Through the Uprights Mile Lavieri 9/29

Mike Lavieri

By Mike Lavieri PrepsKC staff writer
Posted: September 29, 2015 - 8:26 PM



Two very different styles of football were on display Friday night at David Jaynes Stadium in Bonner Springs.

The Braves like to run a spread-out, aggressive offense, whereas Lansing runs the Wing-T, an offense that isn’t sexy but is effective.

It’s no secret as to what the Braves do with Connor Byers under center, Marcell Holmes in the backfield and Michael Amayo, Hayden Hoffine, Jamison Jackson and Aaron McGee out wide. They can beat teams in the air with Byers’s arm, and they can beat teams on the ground.

Unlike most high school teams, which will run and run and run because they don’t have a prolific quarterback, Bonner Springs coach Lucas Aslin has that in Byers. Teams can’t cheat because Byers is savvy enough to recognize the defense and will make them pay.

Aslin has a similar philosophy to Pulaski Academy, Arkansas, coach Kevin Kelley. Kelley has gained some notoriety rarely punting and always onside kicking after a score.

Kelley is 77-17 with two state titles.

Aslin likes going for it on fourth down when he can, and has Kaleb Hightower squib kick after scores.

The reason is sometimes that additional down gives Byers a better opportunity to keep things going. The squib kick might me more dangerous than the onside kick, because if squared up properly, like it was on Friday, Hightower can hit it toward a blocking lineman, who doesn’t have the hands or speed to recover the ball, whereas the onside kick has a hands team on the field.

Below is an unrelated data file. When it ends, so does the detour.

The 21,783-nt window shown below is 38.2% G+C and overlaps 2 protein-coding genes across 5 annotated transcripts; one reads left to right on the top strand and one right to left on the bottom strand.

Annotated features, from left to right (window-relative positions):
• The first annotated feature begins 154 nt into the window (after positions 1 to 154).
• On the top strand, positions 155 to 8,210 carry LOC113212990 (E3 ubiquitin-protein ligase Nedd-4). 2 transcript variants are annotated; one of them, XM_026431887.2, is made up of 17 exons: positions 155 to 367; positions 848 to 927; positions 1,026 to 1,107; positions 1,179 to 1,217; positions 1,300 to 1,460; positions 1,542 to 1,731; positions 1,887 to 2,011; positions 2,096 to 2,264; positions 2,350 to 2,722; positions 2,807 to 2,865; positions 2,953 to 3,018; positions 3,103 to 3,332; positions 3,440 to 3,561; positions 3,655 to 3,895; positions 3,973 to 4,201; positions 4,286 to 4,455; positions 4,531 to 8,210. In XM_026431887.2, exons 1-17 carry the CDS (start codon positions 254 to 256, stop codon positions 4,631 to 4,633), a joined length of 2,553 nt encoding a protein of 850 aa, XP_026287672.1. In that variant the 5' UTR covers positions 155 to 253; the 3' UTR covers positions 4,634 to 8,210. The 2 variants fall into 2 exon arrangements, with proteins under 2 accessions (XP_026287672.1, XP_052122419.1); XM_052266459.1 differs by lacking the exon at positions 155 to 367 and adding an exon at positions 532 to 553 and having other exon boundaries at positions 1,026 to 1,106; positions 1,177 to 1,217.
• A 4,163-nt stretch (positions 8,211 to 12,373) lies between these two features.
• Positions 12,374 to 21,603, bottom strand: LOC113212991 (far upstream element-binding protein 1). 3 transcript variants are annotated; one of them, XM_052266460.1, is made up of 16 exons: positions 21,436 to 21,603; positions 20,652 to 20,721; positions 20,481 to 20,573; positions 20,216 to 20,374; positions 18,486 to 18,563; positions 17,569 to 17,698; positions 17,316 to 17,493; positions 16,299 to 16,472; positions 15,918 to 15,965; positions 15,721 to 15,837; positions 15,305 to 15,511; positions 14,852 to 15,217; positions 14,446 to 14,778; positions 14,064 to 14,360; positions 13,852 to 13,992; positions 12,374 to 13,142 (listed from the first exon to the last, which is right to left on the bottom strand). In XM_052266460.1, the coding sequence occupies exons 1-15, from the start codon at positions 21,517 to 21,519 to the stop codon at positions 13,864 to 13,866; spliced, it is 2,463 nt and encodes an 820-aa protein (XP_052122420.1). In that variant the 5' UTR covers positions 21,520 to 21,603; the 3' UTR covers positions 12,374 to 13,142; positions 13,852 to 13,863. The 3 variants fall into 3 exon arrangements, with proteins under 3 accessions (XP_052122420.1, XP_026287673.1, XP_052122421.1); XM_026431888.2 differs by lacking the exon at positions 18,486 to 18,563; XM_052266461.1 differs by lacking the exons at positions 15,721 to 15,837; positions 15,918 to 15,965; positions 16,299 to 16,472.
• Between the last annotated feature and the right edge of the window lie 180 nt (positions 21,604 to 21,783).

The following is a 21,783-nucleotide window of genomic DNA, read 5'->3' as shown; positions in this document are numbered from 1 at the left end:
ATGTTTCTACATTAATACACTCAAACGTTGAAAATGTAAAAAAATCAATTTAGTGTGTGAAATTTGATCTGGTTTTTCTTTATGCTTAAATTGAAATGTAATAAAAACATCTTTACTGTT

Lansing, however, wants to run it down teams’ throats. Lions’ coach John McCall has a game manager in Nick Redwine. He doesn’t do anything flashy, but he does the job he’s needed to do: Get the ball to Zack Schneider, Quinton McQuillan, Jalen Douglas, Henry Myrick and Steve Ray.

Schneider and McQuillan are listed as running backs, while Douglas, Myrick and Ray are listed as receivers.

With the Wing-T, positions don’t matter as much, because there is so much movement. McCall will send his receivers in motion, and they’ll run the ball just as frequently as Schneider or McQuillan.

The biggest thing that makes the Wing-T so effective is the deception. The formation is compact and the handoffs are quick, so defenses need to react quickly. But there are times when defenses key on the wrong player, and the one with the ball has a clear path to the end zone.

McCall likened Friday night to the Kansas City Chiefs’ Week 2 matchup against the Broncos. It was a back-and-forth game, and turnovers were costly. If Lansing can hang on to the ball and not give opposing teams more scoring chances, they’ll be a tough team to beat.

A rematch of these two teams in the postseason, when every nuance of the offense has been put in place, would be good for 5A football.